Ampelomyces quisqualis (AQ10) is a fungal hyperparasite on powdery mildew fungus. It is not compatible with some other hop treatments such as sulfur (16, 20)

 

 

Nematodes

Hop cyst nematodes can move on hop roots and in floodwater (16).

For more details on nematode control in Oregon hops, see An Online Guide to Plant Disease Control, http://pnwhandbooks.orst.edu/guide1998/index.htm (19).

Cultural controls:
Specialists have been unable to develop cultural controls for nematodes (16).

Other:
In 1992, Oregon farmers used small amounts of gibberellic acid (Pro-Gibb) to increase yields (12).

 

 

Weeds

Quackgrass and field bindweed are the most troublesome weeds in hops (13).

Chemical controls:
Herbicides used to control hop weeds, suckers, and to burn down unwanted vegetation are paraquat (Gramoxone), norflurazon (Solicam), trifluralin (Treflan), and endothall (Des-I-Cate) (14).

Oregon farmers reported use of the following herbicides in 1992 on 7,900 acres applied in bands or spot treatments (12):

Herbicide

Brand name

Area treated (%)

Number of applications

Pounds per acre per application

Pounds per acre per crop year

Total application(by 1,000 lb)

endothall

Des-I-Cate

100

     

0.60

norflurazon

Solicam

100

     

1.60

paraquat

Gramoxone

100

     

2.20

For more details on weed control in Oregon hops, see the 1999 PNW Weed Control Handbook, pages 135–136. (Go to http://eesc.orst.edu/agcomwebfile/edmat/ for ordering information.)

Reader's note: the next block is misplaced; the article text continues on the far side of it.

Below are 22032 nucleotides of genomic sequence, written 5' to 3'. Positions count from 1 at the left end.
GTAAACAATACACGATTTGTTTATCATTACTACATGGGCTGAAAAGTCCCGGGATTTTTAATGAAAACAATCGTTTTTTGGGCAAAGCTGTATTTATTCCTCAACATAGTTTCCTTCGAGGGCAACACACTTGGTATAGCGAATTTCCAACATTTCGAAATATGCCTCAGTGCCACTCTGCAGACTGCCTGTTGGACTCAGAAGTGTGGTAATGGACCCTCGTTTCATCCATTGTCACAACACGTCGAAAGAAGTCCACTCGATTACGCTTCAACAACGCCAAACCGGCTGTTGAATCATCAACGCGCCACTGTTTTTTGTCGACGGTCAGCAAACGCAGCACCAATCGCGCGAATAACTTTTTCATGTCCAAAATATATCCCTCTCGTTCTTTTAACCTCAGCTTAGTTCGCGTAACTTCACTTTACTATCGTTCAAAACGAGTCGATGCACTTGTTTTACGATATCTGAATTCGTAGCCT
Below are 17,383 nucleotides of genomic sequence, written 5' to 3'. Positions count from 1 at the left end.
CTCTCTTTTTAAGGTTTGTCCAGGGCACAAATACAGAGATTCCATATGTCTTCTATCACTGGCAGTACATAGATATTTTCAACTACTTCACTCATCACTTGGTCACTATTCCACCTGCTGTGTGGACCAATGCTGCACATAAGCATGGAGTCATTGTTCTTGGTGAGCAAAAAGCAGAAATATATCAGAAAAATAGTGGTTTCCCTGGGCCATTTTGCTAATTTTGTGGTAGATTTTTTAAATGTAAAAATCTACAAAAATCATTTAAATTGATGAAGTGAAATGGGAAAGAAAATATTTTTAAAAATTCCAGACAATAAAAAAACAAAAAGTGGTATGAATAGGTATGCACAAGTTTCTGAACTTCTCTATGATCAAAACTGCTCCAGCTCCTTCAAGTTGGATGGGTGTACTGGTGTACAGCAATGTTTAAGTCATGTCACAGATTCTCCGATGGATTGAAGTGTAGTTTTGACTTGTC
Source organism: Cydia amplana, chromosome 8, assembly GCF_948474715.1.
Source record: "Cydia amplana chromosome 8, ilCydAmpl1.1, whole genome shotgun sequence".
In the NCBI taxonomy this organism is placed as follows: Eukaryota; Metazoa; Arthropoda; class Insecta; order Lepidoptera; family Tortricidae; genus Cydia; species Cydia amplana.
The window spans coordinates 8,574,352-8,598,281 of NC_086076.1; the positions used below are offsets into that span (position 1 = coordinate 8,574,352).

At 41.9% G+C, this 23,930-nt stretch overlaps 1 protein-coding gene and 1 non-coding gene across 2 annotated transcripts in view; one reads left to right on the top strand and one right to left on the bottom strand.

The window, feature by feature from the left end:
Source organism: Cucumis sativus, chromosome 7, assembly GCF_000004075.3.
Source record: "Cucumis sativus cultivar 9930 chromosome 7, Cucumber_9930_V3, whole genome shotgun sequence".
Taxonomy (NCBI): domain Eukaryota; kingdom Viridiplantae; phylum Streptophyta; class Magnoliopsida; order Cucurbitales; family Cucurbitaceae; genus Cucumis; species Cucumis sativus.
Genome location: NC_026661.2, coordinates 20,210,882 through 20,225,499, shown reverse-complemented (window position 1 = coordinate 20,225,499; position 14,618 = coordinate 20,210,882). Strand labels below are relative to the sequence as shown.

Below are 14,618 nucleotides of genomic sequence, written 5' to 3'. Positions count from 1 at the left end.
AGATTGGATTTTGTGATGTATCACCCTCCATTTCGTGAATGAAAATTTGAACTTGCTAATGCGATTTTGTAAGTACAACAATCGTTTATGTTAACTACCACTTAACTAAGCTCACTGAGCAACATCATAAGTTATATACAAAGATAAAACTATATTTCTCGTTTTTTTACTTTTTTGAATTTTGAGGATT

Alternatives:
Scientists have studied alternatives to soil residual herbicides for their effects on weed control, yield, and hop quality (15).

Cultural controls:
Regular cultivation provides weed control and improves soil texture (4).

 

 

Contacts

Ann George
Washington Hop Commission
504 N. Naches Ave, Suite 11
Yakima, WA 98901-2457
whchgw@televar.com

Gale Gingrich
Marion County Extension
3180 Center St NE. Room 1361
Salem, OR 97301
Gale.Gingrich@orst.edu

Sam Likens
Hop Research Council
3815 Glenwood Loop SE
Salem, OR 97301
http://www.usahops.org/Research.html

Cindy Ocamb
Botany and Plant Pathology
Oregon State University
Corvallis, OR 97331
ocambc@bcc.orst.edu

Michelle Palacios
Oregon Hops Commission
152 Chemawa Rd. N
Salem, OR 97303-5356
cchop@oda.state.or.us

 

 

References

  1. Crop Profile for Commodity in State. http://pestdata.ncsu.edu/CropProfiles/ instructions.html (accessed Feb 1999).

  2. 1998 Oregon County and State Agricultural Estimates, Special Report 790. Oregon State University Extension Service, revised April 1999.

  3. Enterprise Budget, Hop Production, Willamette Valley Region, Oregon State University, EM 8434, May 1990.

  4. Hop Growers of America. http://www.usahops.org/HGA.html (accessed Feb 1999).

  5. Markle, G.M.; Baron, J.J.; Schneider, B.A. Food and Feed Crops of the United States, Second Edition; Meister Publishing Co.:Willoughby, OH, 1998.